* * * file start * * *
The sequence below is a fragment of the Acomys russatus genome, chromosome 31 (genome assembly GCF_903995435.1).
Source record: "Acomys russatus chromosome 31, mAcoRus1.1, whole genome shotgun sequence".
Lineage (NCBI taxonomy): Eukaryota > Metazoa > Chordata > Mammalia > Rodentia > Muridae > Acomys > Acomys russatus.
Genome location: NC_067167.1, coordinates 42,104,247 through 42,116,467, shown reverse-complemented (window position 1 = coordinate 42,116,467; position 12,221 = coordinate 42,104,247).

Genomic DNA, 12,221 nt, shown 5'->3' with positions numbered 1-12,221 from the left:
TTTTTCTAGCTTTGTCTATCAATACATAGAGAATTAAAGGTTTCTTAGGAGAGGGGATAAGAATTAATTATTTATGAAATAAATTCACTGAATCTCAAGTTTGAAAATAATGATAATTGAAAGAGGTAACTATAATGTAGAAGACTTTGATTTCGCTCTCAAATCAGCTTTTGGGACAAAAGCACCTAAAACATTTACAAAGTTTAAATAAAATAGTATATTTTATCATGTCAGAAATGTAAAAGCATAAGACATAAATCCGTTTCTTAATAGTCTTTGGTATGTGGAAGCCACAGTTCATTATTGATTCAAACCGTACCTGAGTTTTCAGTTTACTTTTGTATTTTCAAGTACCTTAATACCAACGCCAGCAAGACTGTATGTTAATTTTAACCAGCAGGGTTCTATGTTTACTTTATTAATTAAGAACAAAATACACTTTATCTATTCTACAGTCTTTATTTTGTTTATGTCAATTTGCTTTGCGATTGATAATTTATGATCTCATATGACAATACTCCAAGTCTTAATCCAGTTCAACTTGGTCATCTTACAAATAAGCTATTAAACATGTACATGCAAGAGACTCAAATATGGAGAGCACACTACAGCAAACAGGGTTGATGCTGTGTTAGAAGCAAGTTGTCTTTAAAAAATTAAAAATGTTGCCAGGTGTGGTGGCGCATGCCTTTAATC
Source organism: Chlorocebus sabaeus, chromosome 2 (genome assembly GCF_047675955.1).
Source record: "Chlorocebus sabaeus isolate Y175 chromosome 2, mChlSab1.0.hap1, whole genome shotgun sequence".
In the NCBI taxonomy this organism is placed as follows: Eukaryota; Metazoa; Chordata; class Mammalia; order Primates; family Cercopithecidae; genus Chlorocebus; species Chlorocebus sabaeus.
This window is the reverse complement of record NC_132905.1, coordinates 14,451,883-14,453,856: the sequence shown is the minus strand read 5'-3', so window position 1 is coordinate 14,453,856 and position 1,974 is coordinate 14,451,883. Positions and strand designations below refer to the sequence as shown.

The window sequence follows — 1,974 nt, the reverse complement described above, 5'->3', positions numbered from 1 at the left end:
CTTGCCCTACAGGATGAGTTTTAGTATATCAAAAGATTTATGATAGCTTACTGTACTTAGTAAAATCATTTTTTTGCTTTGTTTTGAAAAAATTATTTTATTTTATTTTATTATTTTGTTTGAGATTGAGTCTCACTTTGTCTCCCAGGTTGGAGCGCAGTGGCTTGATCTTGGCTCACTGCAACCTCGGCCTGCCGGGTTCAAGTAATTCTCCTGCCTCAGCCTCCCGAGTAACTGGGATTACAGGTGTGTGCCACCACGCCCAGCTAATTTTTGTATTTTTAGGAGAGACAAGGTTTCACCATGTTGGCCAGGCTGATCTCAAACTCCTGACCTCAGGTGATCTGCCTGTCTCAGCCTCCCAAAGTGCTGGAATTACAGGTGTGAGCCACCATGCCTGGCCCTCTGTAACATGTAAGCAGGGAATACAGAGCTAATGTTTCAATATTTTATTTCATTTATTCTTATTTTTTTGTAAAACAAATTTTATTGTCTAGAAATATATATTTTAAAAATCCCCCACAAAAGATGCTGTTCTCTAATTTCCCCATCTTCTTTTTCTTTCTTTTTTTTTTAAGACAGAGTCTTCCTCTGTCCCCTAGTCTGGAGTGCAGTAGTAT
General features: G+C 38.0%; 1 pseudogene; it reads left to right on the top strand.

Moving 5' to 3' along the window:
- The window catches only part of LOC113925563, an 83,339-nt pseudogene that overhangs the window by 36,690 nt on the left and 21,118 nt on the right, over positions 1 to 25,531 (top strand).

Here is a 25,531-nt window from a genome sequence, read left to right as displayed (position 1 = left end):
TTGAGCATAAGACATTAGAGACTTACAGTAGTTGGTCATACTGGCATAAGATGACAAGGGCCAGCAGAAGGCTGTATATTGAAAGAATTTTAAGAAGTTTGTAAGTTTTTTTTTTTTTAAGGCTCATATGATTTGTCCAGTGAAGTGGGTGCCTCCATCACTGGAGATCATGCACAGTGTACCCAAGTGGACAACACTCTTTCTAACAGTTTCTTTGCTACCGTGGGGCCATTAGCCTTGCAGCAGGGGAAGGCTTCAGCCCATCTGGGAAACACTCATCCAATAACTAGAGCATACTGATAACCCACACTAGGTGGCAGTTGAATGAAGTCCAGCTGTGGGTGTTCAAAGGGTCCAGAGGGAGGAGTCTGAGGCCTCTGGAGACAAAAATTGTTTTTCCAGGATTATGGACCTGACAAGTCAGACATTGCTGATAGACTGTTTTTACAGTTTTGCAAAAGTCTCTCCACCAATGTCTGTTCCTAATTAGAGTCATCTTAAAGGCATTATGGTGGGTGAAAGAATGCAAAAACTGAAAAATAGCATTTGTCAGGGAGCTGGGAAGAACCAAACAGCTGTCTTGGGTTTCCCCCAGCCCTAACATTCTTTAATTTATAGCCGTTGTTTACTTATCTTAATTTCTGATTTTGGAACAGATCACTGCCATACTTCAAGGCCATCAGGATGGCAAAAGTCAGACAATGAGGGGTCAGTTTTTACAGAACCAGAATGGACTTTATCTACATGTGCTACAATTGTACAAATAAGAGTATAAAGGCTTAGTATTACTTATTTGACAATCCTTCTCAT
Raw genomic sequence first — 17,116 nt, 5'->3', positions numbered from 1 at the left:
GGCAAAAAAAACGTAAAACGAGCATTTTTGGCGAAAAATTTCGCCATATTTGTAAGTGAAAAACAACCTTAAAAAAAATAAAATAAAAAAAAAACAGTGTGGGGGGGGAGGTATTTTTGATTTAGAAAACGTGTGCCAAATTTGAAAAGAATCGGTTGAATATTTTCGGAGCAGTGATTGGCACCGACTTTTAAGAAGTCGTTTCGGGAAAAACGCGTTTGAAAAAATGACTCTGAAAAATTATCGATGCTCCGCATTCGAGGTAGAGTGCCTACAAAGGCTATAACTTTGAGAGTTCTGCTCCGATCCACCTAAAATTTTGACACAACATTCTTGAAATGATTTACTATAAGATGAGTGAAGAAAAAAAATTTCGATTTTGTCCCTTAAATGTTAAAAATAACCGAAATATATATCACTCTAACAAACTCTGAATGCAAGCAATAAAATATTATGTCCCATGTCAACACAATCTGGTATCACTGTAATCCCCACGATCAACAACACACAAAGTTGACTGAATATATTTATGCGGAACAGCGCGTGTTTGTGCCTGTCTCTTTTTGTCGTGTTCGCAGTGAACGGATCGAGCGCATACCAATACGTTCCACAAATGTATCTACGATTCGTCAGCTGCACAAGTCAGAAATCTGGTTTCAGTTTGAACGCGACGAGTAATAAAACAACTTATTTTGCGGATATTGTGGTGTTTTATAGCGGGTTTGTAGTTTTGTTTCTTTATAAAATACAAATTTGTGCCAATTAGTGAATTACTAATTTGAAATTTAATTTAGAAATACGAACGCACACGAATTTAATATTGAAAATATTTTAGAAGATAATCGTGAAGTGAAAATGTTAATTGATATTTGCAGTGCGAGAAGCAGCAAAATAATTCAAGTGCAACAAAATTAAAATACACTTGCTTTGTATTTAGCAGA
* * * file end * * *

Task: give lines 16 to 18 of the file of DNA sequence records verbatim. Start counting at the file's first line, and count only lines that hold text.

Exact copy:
Here is a 25,531-nt window from a genome sequence, read left to right as displayed (position 1 = left end):
TTGAGCATAAGACATTAGAGACTTACAGTAGTTGGTCATACTGGCATAAGATGACAAGGGCCAGCAGAAGGCTGTATATTGAAAGAATTTTAAGAAGTTTGTAAGTTTTTTTTTTTTTAAGGCTCATATGATTTGTCCAGTGAAGTGGGTGCCTCCATCACTGGAGATCATGCACAGTGTACCCAAGTGGACAACACTCTTTCTAACAGTTTCTTTGCTACCGTGGGGCCATTAGCCTTGCAGCAGGGGAAGGCTTCAGCCCATCTGGGAAACACTCATCCAATAACTAGAGCATACTGATAACCCACACTAGGTGGCAGTTGAATGAAGTCCAGCTGTGGGTGTTCAAAGGGTCCAGAGGGAGGAGTCTGAGGCCTCTGGAGACAAAAATTGTTTTTCCAGGATTATGGACCTGACAAGTCAGACATTGCTGATAGACTGTTTTTACAGTTTTGCAAAAGTCTCTCCACCAATGTCTGTTCCTAATTAGAGTCATCTTAAAGGCATTATGGTGGGTGAAAGAATGCAAAAACTGAAAAATAGCATTTGTCAGGGAGCTGGGAAGAACCAAACAGCTGTCTTGGGTTTCCCCCAGCCCTAACATTCTTTAATTTATAGCCGTTGTTTACTTATCTTAATTTCTGATTTTGGAACAGATCACTGCCATACTTCAAGGCCATCAGGATGGCAAAAGTCAGACAATGAGGGGTCAGTTTTTACAGAACCAGAATGGACTTTATCTACATGTGCTACAATTGTACAAATAAGAGTATAAAGGCTTAGTATTACTTATTTGACAATCCTTCTCAT
Raw genomic sequence first — 17,116 nt, 5'->3', positions numbered from 1 at the left: